House Dems encourage 'incremental progress' at Trump-Kim summit

A group of 15 House Democrats is pushing President TrumpDonald John TrumpDemocrats slide in battle for Senate Trump believes Kushner relationship with Saudi crown prince a liability: report Christine Blasey Ford to be honored by Palo Alto City Council MORE not to make “unrealistic” demands of North Korea ahead of his highly anticipated summit with leader Kim Jong Un.

“We are encouraged by your efforts to pursue direct diplomacy with North Korea with the dual goals of resolving the nearly seven-decade-long conflict and achieving the denuclearization of the Korean peninsula,” the Democrats wrote in a letter to Trump on Monday.

“We remain concerned that some, from both parties and inside and outside of your administration, seek to scuttle progress by attempting to limit the parameters of the talks, including by insisting on full and immediate denuclearization or other unrealistic commitments by North Korea at an early date.”

The letter was organized by Rep. Ro KhannaRohit (Ro) KhannaTech giant faces crucial decision over Saudi ties GOP leaders hesitant to challenge Trump on Saudi Arabia Silicon Valley tested by Saudi crisis MORE (D-Calif.), whose office framed it as a rebuttal to one sent last week by top Democrats in the Senate.

The Senate letter, led by Senate Minority Leader Charles SchumerCharles (Chuck) Ellis SchumerThe Hill's Morning Report — Presented by the Coalition for Affordable Prescription Drugs — Health care a top policy message in fall campaigns McConnell says deficits 'not a Republican problem' Medicare for All is disastrous for American seniors and taxpayers MORE (D-N.Y.) and Senate Foreign Relations Committee ranking member Bob MenendezRobert (Bob) MenendezTrump lowers refugee goal to 30,000, he must meet it Blame Senate, not FBI, for Kavanaugh travesty Dems urge tech companies to remove 3D-gun blueprints MORE (D-N.J.), outlined five principles they want a North Korea deal to meet before they will support lifting sanctions, including the dismantlement and removal of all nuclear, biological and chemical weapons.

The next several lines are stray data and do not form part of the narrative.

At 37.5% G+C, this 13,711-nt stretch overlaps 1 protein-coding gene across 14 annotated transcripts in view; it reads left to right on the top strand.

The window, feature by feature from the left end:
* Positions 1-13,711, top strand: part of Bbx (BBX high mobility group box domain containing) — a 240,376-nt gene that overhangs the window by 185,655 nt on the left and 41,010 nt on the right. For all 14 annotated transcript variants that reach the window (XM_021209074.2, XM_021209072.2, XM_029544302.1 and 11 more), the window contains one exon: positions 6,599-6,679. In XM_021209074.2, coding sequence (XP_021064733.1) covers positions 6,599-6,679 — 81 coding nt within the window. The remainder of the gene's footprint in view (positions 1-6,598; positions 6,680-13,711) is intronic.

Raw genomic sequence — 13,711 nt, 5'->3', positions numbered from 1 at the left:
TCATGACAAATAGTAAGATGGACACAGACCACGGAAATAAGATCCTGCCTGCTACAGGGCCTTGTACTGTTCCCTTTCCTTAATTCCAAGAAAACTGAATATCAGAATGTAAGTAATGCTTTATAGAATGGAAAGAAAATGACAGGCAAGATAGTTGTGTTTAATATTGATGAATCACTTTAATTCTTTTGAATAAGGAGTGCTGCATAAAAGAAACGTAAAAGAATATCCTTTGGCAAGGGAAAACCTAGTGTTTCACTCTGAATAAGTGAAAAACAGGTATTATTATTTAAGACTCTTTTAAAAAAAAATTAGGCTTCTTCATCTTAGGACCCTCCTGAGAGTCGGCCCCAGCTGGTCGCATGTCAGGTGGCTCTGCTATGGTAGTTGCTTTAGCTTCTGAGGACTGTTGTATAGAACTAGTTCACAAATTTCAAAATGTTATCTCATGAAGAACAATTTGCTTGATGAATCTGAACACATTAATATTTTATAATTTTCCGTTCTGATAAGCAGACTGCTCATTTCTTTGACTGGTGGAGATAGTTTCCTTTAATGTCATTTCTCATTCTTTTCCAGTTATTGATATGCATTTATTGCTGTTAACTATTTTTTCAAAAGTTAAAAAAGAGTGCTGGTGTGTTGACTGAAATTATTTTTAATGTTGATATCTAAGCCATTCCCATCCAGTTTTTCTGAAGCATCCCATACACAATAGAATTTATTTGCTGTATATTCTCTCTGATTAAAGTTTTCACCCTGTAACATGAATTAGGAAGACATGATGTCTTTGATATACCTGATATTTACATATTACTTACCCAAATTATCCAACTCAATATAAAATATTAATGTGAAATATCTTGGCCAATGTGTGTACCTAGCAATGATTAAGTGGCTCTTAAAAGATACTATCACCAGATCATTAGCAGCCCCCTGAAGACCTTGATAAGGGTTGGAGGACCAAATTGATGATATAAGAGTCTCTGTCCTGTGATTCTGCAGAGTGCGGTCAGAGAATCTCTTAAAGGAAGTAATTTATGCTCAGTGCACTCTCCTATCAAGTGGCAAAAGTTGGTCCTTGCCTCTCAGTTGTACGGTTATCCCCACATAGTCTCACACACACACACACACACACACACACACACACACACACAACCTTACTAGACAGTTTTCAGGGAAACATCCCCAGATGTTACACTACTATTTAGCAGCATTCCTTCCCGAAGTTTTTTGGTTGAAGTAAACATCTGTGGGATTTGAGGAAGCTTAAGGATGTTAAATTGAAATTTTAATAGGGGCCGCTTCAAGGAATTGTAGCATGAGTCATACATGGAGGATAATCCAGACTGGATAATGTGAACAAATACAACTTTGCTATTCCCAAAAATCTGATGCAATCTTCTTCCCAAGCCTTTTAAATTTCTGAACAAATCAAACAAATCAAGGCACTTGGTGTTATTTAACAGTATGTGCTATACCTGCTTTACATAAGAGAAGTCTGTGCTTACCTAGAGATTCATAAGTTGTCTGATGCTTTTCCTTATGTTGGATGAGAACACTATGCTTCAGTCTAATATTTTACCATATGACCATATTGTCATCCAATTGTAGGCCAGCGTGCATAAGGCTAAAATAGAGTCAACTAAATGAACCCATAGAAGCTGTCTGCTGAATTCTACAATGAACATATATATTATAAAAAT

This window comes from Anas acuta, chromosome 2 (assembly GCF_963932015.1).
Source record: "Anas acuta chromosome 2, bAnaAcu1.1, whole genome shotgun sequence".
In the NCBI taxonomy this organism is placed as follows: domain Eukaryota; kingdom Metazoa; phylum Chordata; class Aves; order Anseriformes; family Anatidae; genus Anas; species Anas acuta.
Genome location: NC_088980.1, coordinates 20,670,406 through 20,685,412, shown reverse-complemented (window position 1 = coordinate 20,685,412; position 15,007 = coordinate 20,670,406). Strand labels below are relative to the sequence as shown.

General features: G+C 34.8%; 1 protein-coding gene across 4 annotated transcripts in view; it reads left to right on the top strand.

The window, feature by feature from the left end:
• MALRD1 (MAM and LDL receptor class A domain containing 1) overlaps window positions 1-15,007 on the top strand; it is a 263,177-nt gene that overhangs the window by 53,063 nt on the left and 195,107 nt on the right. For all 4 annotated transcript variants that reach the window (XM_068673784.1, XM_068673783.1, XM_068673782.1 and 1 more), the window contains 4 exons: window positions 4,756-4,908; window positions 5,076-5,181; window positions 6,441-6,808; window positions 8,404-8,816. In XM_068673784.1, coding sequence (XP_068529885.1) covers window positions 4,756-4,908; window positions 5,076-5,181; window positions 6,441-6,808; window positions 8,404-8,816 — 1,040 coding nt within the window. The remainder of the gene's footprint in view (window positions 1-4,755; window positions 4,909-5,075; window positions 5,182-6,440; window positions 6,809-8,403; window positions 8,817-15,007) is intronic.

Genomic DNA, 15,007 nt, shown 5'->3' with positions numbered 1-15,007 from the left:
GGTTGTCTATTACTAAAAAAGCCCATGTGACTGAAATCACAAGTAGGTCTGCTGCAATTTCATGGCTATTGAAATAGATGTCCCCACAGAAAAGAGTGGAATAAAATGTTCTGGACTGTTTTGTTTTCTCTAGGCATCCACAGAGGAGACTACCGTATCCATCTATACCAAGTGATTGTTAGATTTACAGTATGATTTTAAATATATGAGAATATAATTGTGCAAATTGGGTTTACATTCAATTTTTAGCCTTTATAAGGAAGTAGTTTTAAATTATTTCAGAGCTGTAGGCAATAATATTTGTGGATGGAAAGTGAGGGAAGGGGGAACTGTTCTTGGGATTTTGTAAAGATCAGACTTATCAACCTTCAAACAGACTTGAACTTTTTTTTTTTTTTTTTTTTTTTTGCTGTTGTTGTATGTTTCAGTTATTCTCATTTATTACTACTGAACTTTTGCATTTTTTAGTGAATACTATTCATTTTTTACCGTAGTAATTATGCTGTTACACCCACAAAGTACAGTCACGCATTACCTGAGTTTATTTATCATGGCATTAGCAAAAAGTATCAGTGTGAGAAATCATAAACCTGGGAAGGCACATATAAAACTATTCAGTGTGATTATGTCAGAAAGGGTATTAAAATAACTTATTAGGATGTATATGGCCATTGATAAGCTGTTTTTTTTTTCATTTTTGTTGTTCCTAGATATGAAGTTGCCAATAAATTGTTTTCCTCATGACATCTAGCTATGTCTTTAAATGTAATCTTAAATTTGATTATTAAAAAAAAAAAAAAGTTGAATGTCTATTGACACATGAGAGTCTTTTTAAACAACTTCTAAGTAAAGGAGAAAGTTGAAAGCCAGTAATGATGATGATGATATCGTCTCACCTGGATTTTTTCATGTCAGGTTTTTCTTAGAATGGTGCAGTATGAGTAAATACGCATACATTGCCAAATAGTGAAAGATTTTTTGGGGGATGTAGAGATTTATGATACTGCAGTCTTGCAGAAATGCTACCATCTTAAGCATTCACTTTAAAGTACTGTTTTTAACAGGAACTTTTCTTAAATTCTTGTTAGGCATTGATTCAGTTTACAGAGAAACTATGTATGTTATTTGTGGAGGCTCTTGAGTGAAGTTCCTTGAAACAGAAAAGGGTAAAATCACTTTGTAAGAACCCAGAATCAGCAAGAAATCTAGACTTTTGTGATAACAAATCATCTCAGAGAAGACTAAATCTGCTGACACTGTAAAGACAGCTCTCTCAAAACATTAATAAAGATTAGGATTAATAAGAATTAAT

Trump is set to meet with Kim on Tuesday morning in Singapore, Monday night Washington time.

It’s unclear what the outcome of the meeting will be, as working-level negotiations continued down to the wire. Trump has described Tuesday’s meeting as the start of a process and meant for the two leaders to get to know each other.

In their letter, the House Democrats encouraged “incremental progress” leading to “phased denuclearization” of the Korean Peninsula.

“Among the positive steps that you can commit to right away are: pledges or agreements to formally end the 68-year war, ending the practice of U.S.-[South Korean] ‘decapitation’ military exercises, and support for important cooperative efforts such as vital humanitarian assistance, parliamentarian dialogue and exchanges, reunions between Koreans and Korean American families, and the repatriation of U.S. service member remains,” they wrote.

The lawmakers also stressed that while they “stand ready” to support any progress made at the talks, they will “vehemently oppose” a return to military threats should the talks break down.

“We once again must remind you that in the unfortunate event of a setback or collapse in talks, you do not have the authority under the U.S. Constitution or U.S. law to strike North Korea,” they wrote. “In the event talks break down, the U.S. deterrence that was successful in avoiding nuclear war with the [Soviet Union] for decades and has been successful with North Korea for years, remains the only policy for which you have constitutional authority.”